Peak training helped us learn to identify where time is wasted in work days in our department. As a result, we learned to apply the principles to just about every […]
Peak training helped us learn to identify where time is wasted in work days in our department. As a result, we learned to apply the principles to just about every aspect of our job. Take for example, our application of Lean principles to a recent remodeling of Denver Public Library’s Western History department.
Denver Public Library’s Western History Department is dedicated to sharing resources and services about African-American History, Western History, Genealogy, and the Conservation Movement in the Rocky Mountain West. The world-class collection includes original papers, books, art works, maps, memorabilia, and more. As the collection grew over the years the archives staff who work on preserving, describing and making these historic materials accessible found themselves squeezed into a very uncomfortable and impractical workspace on the 6th floor of the Central Library. It was cold and uncomfortable because the work area was in the climate-controlled storage area for materials. Staff had to spend valuable work time walking to other areas to access their records and tools.
Here is the archivist work space before the remodeling project:
The file cabinets containing records about the materials in the Western History collection were on the 6th floor where archivists worked but far from workflow needs. Staff had to walk some distance to reach them, through an obstacle of stacks. Archivist Abby Hoverstock figured that the frequent trips to the file cabinets that the eight staff members were taking to look up donor and collection information took at least five minutes each. That’s almost an hour and a half wasted each week!
The preservation lab was also not conveniently located. It was on the 7th floor, requiring an elevator ride from the archivist workspace, and did not contain a sink. Water had to come from the sink in the staff lounge and there was the possibility of spilling water en route to and from the sink. Mold could grow in the humidification chamber because the supplies needed to clean it out had to be stored far away. Sometimes a small preservation issue was not fixed due to the hassle of getting to and from the lab with supplies. Abby calculated that a trip to the 7th floor to use the preservation lab took about 11 minutes of staff time for traveling on the elevator. If the archivist also needed to set up the lab that added another 21 minutes before they could actually start the preservation work itself. Abby calculated almost 30 hours of valuable staff time was lost each year riding on the elevator to the lab and then setting up the necessary tools. She didn’t even try to calculate the number of items with small issues that didn’t get fixed due to the hassle of getting to and from the lab with supplies.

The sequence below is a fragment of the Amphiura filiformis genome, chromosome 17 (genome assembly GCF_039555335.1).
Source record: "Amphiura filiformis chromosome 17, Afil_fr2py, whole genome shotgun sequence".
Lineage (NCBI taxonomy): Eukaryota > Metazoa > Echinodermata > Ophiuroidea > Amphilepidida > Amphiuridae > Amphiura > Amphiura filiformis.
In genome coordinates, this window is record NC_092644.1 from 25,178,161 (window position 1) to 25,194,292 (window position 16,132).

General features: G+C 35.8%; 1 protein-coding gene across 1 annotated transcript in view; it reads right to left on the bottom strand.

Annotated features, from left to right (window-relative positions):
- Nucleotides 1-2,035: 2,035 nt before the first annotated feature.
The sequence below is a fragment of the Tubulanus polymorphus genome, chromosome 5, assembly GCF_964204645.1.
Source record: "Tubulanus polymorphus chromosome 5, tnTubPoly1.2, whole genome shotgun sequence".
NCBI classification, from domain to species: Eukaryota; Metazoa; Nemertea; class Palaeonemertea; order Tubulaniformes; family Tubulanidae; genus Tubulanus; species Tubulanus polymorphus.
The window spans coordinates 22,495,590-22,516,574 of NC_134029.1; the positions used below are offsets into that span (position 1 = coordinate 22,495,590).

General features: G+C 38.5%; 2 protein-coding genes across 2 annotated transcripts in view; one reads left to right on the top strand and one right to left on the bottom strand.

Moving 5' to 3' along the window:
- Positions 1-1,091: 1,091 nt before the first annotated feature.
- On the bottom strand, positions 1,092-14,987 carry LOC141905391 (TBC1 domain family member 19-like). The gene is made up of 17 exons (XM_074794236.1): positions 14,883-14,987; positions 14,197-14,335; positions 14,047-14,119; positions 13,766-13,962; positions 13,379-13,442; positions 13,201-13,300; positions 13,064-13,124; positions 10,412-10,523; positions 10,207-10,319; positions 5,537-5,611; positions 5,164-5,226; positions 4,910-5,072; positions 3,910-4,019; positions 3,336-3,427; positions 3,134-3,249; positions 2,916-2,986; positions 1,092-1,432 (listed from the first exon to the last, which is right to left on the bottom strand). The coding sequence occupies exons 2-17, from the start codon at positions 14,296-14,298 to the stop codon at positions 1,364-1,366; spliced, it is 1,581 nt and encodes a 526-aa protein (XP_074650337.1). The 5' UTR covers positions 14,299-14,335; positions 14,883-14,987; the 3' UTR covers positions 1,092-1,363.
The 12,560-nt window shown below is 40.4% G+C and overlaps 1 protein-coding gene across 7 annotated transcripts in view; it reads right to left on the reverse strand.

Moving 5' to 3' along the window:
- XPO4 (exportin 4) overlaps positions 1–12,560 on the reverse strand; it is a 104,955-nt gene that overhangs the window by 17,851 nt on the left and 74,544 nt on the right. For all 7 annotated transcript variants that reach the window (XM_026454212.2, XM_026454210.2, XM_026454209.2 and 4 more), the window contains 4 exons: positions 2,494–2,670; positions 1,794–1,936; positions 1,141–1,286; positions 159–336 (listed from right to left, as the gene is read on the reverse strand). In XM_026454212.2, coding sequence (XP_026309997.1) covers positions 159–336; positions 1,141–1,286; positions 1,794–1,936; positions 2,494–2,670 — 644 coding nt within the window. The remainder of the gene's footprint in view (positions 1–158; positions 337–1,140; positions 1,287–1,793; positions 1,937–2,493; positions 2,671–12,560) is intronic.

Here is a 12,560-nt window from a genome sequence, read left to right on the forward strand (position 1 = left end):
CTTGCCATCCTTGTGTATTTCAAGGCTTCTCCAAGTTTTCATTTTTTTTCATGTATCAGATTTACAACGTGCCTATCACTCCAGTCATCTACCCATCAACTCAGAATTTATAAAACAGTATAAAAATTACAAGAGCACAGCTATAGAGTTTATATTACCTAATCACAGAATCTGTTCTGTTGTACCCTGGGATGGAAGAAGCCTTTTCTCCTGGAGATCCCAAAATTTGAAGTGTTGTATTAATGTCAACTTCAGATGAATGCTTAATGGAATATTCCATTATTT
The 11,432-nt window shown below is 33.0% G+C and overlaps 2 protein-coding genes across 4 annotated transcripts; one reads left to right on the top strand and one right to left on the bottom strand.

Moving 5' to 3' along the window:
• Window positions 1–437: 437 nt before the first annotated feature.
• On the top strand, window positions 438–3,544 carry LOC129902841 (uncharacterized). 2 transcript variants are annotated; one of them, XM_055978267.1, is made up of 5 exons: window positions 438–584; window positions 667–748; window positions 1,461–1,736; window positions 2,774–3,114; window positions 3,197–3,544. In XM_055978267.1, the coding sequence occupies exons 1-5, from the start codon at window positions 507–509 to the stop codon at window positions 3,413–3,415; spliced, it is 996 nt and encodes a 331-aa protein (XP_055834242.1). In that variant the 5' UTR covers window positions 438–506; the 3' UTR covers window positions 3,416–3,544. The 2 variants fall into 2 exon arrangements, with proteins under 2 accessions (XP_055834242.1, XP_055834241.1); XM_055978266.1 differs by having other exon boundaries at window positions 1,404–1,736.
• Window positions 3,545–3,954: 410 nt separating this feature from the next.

For the remodel Abby and the Western History archives staff advocated to allocate ample space for the accession file cabinets just steps from the archivists and collection assistants’ new workstations. They also planned for construction of a separate preservation lab work room just steps away from the archivists’ work stations. Those two changes make a significant improvement in workflow in the new archivist work area.
Here is the beautiful and comfortable new work space:
The remodel of the archivist space on the 6th floor took into consideration Lean principles to improve workflow, saving time and money for an annual soft cost savings of about $3,100 for staff transportation waste. With the accession files close by, archivists can easily access them multiple times a week to consult donor and collection information. Staff and volunteers can also file important Deeds of Gift and loan paperwork easily into files, resulting in better collection management. The preservation lab with humidifier chamber, microform camera, and encapsulator machine are all now within steps of the archivists and selection assistants. The closer proximity allows for better care of the collection by promoting efficient use of supplies. It mitigates accidents due to water spillage and mold growth. Overall, the whole remodel is a successful improvement both for staff and for the residents of Denver. Western History archivists are now able to preserve more unique and special historical materials about our region’s history and heritage.
Robert is a Process Improvement Analyst with Denver Peak Academy. Before joining the team, he worked on advocacy campaigns ranging from renewable energy to human rights to local elections to water conservation. He worked in non-profit development, operations, grassroots organizing and customer service and in all those spaces there were always processes that needed improving. He was so frequently responsible, at least informally, for helping ensure that things work better that it’s only natural that he find himself officially in that role here at the City and County of Denver. He’s excited to bring his passion for creating change to Denver and to help empower city employees to innovate on their work. Robert grew up in Mishawaka, IN and holds a BS in Public and Environmental Affairs from Indiana University.
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